An interesting new psychology article explores what we know about the rise in self-diagnosed mental illnesses on social media. To date, there is only anecdotal evidence, but mental health professionals are becoming concerned at the large number of teens who are diagnosing themselves with “functional psychiatric impairment that is inconsistent with or distinct from classic psychiatric nosology.”. In other words, their symptoms don’t match what mental health professionals know about the claimed impairments. This article argues that the mental health profession needs to deal with the very real possibility of social contagion as an explanation for the increased self-diagnoses.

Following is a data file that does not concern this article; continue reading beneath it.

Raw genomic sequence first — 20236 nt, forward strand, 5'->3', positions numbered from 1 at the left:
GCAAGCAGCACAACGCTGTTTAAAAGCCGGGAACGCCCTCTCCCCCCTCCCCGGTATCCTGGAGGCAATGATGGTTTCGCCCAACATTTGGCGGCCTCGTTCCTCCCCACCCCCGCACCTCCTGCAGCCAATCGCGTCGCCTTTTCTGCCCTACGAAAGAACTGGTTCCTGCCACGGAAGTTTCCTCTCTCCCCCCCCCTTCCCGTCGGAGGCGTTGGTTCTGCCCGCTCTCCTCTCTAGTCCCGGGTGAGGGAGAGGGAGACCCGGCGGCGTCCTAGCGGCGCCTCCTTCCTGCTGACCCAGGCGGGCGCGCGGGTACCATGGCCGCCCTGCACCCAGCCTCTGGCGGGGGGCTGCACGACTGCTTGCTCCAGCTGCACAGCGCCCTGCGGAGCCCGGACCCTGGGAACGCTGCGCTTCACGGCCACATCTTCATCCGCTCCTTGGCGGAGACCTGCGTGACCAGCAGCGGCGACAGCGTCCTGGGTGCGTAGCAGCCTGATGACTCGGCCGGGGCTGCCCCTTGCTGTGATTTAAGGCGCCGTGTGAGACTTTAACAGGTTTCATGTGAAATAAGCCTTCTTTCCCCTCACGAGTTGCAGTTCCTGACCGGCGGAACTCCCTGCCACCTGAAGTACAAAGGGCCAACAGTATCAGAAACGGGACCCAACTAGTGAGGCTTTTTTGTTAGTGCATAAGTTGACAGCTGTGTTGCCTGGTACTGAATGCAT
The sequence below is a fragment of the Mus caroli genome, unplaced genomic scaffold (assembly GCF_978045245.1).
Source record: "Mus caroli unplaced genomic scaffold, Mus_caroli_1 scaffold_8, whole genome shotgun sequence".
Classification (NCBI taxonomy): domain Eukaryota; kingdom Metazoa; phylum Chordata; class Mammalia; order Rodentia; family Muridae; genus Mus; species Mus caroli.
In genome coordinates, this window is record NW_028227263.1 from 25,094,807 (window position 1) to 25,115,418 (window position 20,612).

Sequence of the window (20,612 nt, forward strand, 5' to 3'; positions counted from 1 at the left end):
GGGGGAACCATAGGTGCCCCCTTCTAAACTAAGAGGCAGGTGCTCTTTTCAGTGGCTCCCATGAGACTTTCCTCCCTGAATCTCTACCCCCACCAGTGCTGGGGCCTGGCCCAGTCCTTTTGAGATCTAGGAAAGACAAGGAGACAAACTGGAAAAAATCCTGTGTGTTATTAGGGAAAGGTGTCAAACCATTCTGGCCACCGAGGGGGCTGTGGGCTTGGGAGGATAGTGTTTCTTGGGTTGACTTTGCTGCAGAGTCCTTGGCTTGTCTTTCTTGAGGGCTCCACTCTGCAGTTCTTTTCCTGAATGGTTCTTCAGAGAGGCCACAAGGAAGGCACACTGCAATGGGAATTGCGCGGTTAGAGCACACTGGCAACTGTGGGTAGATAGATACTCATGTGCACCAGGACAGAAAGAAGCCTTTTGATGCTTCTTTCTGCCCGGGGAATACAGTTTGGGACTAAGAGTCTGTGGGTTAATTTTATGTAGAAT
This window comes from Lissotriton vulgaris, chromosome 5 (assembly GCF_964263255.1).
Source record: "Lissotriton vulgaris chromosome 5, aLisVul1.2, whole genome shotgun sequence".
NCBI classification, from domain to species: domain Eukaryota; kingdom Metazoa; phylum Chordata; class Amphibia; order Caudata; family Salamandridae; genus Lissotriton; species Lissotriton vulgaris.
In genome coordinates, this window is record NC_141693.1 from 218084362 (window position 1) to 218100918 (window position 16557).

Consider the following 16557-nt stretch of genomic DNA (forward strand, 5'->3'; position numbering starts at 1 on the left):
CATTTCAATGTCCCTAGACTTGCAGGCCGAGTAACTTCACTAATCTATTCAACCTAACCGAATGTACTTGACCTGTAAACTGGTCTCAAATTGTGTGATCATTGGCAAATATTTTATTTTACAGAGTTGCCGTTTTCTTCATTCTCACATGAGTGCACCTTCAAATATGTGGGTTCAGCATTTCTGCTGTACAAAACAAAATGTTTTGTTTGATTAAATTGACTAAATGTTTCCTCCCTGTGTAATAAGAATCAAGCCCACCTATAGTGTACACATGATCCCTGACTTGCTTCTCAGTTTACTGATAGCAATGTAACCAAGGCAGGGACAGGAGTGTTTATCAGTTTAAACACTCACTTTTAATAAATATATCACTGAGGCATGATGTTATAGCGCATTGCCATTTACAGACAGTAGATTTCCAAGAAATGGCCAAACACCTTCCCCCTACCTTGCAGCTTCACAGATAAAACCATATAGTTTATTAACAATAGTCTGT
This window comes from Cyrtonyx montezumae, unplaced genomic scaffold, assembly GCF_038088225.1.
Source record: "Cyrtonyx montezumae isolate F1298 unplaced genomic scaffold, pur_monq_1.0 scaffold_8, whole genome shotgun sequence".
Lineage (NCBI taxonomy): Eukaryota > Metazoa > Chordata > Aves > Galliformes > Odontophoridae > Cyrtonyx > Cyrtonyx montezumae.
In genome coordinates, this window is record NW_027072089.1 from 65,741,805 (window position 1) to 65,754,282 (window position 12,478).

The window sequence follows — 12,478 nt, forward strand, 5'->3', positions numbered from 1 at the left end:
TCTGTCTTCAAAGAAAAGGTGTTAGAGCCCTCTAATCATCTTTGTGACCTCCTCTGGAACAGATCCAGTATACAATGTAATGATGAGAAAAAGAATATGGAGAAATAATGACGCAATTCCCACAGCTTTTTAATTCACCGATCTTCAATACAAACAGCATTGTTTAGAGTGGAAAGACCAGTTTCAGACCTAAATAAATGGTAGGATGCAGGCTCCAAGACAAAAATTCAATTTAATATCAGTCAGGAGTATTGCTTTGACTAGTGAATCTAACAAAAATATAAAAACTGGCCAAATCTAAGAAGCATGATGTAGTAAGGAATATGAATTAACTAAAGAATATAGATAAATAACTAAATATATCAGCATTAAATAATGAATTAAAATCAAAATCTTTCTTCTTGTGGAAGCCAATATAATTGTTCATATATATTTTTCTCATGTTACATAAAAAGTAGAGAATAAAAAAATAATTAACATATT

The article uses two specific trends to illustrate the problem — the increasing number of teens who self-diagnose themselves with Tourette’s Syndrome and Dissociative Identity Disorder (DID). The authors note the possibility that the function of the claimed diagnoses “is to seek affirmation and/or draw attention to oneself to acquire social capital in online communities while simultaneously maintaining an unconventional peri-psychiatric identity that may mask feelings of anxiety, depression, and possibly lower self-esteem.” They urge the development of a model that accounts for both the positive aspects of social media and the possibility that many users are developing symptoms for the social credit that a diagnosis can confer.